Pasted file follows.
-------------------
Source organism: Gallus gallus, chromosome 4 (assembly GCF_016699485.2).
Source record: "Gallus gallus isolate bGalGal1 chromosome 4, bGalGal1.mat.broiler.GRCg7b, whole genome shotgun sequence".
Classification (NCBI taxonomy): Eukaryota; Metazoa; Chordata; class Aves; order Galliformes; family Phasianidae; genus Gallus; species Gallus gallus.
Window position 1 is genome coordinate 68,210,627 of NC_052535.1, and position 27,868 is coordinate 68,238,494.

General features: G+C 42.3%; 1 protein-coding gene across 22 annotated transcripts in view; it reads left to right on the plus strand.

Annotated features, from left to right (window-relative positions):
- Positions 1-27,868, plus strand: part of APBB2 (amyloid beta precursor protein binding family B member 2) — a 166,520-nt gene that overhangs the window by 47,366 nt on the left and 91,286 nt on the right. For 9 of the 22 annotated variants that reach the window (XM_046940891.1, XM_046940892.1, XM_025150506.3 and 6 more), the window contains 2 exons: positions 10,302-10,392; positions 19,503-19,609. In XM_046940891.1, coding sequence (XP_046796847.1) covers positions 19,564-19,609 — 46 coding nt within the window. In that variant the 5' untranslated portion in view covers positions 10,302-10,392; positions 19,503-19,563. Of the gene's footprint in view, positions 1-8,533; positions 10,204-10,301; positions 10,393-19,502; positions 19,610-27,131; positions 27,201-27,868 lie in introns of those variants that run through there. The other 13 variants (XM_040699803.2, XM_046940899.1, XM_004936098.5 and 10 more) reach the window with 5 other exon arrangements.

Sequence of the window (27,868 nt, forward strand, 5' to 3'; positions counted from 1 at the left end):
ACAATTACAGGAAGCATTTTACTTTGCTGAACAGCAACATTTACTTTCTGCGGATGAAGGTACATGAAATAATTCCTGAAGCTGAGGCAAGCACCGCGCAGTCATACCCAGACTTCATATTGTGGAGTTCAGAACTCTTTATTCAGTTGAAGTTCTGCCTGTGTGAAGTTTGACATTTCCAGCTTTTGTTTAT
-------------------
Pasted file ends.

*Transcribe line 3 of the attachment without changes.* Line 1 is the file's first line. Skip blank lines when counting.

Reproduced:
Classification (NCBI taxonomy): Eukaryota; Metazoa; Chordata; class Aves; order Galliformes; family Phasianidae; genus Gallus; species Gallus gallus.